Except for Little Red Ride Me Hard.
Of course at that point he just presumed she’d live up to that fantasy. Still, he’d be willing to bet on it. The giveaway was what he saw on the spot where her backless gown came to a vee at the base of her spine:
A tattoo of a broken heart.
Perfect. He liked his women heartbroken. That keeps it simple. She wouldn’t expect it to go beyond tonight.
Particularly on New Year’s Eve, when no one wants to go home alone.
He wondered if he’d still be able to make out his candidate’s punch lines from the barstool beside Red Velvet. The senator’s jokes seemed to be going over big with the crowd, if the waves of laughter emanating from the room were any indication.
Yeah, no problem, he thought. Mansfield was coming in loud and clear . . .
If Ben cared to listen at all.
A sleek blade of her hair sliced her milky shoulders as she threw back her head and nudged a last lethargic drop from her martini glass.
“The lady will have another. And a scotch, neat, for me.” He skirted a twenty toward the bartender.
“Do I look that easy?” Red Velvet pretended to pout but couldn’t hold it together. Her full-throated laugh was an outright dare.
Easy? Heck, yeah.
And for some reason, she looked familiar, too. But he couldn’t quite place it. Something about the slant of her cheek. Or maybe he had once lost himself in the deep mossy depths of those luminous eyes peeking out under those brow-grazing bangs . . .
No, if he had met Red Velvet before, he would have certainly remembered. He shook his head. “If you want my opinion, I’d say you look thirsty.” He slid onto the bar chair next to her. “Besides, who wants to drink alone on New Year’s Eve?”
“Who says I’m alone?”
This time her smile was a bit forced. “Yeah, that’s my guy. Invisible. But you’ll still have to convince me that you’re the better man.”
“Don’t doubt that I can.”
“I won’t. Not in a million years——” she murmured, drinking him in. As she casually took the object of his affection—that beautiful leg—and crossed it over its perfect match, he felt his cock harden—“but you’ll have to try hard, just the same.”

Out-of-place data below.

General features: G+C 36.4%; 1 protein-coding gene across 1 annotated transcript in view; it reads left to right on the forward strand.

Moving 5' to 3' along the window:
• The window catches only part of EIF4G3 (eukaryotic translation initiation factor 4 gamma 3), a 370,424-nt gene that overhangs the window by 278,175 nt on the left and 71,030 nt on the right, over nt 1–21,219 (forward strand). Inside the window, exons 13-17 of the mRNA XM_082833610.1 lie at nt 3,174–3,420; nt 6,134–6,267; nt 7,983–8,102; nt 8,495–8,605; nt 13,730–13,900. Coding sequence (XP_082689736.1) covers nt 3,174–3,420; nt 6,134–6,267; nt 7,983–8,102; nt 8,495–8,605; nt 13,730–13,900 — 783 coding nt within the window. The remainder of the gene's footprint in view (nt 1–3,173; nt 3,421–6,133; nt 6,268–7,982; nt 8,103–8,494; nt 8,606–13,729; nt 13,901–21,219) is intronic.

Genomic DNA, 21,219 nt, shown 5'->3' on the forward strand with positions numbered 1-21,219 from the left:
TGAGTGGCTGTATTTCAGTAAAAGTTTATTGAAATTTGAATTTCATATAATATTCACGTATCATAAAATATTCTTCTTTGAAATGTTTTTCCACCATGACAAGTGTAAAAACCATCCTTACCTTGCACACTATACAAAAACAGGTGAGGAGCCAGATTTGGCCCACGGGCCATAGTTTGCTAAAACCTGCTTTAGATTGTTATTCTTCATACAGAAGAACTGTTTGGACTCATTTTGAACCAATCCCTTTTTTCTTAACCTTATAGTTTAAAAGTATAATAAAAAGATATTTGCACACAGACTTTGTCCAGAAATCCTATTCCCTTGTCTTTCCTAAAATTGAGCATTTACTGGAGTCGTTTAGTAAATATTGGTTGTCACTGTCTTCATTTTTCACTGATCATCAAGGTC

That was when he kissed her.
It stunned her. He could tell by the tiny gasp she gave. He barely heard it though, because just then the crowd began the countdown to midnight—
58 . . .57 . . .56 . . .
He could hear Mansfield’s voice booming above it all: “Ah, here we go! And wouldn’t you know it, I’ve lost my wife! Abigail? Abby? Come on up here, honey, don’t be shy—”
That was when Ben’s red velvet dream bit his lip then licked the wound so lovingly, so passionately.
That for a moment there, he almost forgot to breathe. . . .
© 2013 Josie Brown. All rights reserved. This work is protected under copyright laws and reproduction is strictly prohibited. Permission to reproduce the material in any manner or medium must be secured from the Author.
My husband, Martin, isn't one of those men who must have the latest/greatest in technology. Nor must he demonstrate his manliness with boy toys that are always the biggest, and therefore presumed the best (phallically speaking).
Which brings me to the death of Scotty–an appropriate topic, now that the latest Star Trek Movie ("Into Darkness") is in movie theaters.
No, I don't mean Scotty, the good ship Enterprise's engineer (thank goodness, because I really really love love love Simon Pegg in the role).
I mean Martin's cell phone, a relic he calls "Scotty," as a quaint reference to the phasers carried by the Star Trek crew. You see, his phone is that tiny.
And it ispossibly as old as the original TV show itself.
Okay, certainly it's not THAT old. Besides, back then there were no cell phones, not to mention the first ones were attached to suitcases, so that would defeat his purpose of carrying the tiniest phone he could find.
In fact, his current cell is so tiny that texting on it (yes, at least it allows him to text, but only predictively) is a tribulation, despite his opposable-thumb dexterity. (He's right up there with the apes and chimps, so my mother was wrong about him.)
And the darn thing certainly ain't "smart." He can't get The Internets, and the pictures it takes look like they were pulled out of an elephant's ass.
Bottom line: Scotty is dying.
It's showing its wonkiness by asking to "Please Insert Sim Card" when it already has one. Or sometimes the screen goes white (yes, at least, originally it was in color). Other times, the message shows appears upside down.
"Honey, Scotty is dying," I tell him in a soothing tone.
"But I hate the new phones! They're too big," he whines "Much too bulky for a man to carry in his pocket."
"Too bad," I respond. "It's dying. That's okay. It lived long and prospered. But if you're waiting for another cell the size of a Star Trek phaser gun, youve got another thing coming. If you need something to carry it in, I'll lend you one of my purses."
Needless to say, this is not the answer he's looking for.
If he could, he'd wait it out, until cells got small again. Until then, he's still got to reach out and touch someone with something that receives messages that aren't smoke signals, so down to the Verizon store we go.